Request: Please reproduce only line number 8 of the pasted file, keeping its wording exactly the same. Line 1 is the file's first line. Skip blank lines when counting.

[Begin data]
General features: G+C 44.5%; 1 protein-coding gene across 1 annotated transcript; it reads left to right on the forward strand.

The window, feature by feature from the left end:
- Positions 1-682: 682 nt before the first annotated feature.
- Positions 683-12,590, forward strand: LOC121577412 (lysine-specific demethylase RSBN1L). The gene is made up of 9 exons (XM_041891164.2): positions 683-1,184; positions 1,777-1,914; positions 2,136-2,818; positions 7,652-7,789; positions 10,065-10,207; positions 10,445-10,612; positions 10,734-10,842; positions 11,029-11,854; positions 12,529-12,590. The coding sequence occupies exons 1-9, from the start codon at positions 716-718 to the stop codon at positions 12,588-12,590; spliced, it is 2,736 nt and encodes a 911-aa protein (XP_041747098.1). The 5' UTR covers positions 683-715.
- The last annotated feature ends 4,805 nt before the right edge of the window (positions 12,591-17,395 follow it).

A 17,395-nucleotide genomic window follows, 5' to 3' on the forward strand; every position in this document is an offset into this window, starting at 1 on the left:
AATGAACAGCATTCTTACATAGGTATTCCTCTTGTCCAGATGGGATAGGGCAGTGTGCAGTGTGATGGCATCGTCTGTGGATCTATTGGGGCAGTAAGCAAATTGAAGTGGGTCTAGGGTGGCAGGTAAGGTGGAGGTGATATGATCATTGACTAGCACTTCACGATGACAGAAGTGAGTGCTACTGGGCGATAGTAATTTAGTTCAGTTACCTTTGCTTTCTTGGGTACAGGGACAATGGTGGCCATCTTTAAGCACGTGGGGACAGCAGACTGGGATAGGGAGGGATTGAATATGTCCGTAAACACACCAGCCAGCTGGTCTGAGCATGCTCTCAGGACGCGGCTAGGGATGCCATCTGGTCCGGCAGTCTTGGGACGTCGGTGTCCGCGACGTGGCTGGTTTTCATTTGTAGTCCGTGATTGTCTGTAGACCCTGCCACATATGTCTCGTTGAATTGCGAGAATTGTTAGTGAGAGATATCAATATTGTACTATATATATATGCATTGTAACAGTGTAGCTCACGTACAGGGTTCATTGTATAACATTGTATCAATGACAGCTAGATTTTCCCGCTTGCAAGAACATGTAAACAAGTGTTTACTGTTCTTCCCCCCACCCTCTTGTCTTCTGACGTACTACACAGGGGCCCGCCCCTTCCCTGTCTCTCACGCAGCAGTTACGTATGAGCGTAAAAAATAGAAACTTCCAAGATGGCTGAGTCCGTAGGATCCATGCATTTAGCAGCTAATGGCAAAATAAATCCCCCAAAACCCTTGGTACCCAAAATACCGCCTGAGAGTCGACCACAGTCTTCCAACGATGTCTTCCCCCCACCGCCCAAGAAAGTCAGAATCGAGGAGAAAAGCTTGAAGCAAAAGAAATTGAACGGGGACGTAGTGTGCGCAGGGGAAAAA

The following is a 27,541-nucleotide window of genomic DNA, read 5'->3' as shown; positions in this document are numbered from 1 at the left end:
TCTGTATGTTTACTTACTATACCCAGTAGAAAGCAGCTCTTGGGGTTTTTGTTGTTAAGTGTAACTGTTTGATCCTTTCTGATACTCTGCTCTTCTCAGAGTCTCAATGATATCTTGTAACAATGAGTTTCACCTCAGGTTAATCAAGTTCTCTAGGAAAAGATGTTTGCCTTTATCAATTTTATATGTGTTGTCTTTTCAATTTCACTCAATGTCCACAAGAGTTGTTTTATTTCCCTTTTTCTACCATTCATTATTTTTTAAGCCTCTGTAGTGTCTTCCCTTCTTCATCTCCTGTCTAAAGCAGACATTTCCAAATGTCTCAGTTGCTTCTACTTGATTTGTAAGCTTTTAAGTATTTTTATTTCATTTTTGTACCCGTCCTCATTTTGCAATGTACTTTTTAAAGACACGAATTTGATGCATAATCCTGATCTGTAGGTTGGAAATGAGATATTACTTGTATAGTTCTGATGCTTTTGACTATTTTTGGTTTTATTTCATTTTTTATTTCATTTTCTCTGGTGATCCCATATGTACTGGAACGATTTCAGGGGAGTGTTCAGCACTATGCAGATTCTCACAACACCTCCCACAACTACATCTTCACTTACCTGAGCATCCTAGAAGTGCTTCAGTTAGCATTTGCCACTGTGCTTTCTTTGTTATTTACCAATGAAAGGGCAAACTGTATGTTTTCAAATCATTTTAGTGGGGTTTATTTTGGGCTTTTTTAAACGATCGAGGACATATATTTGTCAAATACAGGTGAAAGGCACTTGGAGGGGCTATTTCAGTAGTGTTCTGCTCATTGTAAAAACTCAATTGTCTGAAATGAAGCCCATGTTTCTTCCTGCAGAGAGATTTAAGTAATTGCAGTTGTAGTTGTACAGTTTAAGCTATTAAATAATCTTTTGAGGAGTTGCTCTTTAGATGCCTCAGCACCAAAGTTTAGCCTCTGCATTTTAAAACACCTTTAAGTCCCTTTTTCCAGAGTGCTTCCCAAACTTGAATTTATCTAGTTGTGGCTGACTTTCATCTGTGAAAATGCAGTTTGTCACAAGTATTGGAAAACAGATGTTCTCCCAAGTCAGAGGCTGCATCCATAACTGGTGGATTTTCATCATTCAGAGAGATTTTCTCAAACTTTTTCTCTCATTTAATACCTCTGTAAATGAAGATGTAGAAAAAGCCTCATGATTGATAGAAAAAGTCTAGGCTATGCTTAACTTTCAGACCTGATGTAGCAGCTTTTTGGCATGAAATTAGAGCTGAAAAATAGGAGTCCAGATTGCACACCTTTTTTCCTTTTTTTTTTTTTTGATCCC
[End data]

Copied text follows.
The following is a 27,541-nucleotide window of genomic DNA, read 5'->3' as shown; positions in this document are numbered from 1 at the left end: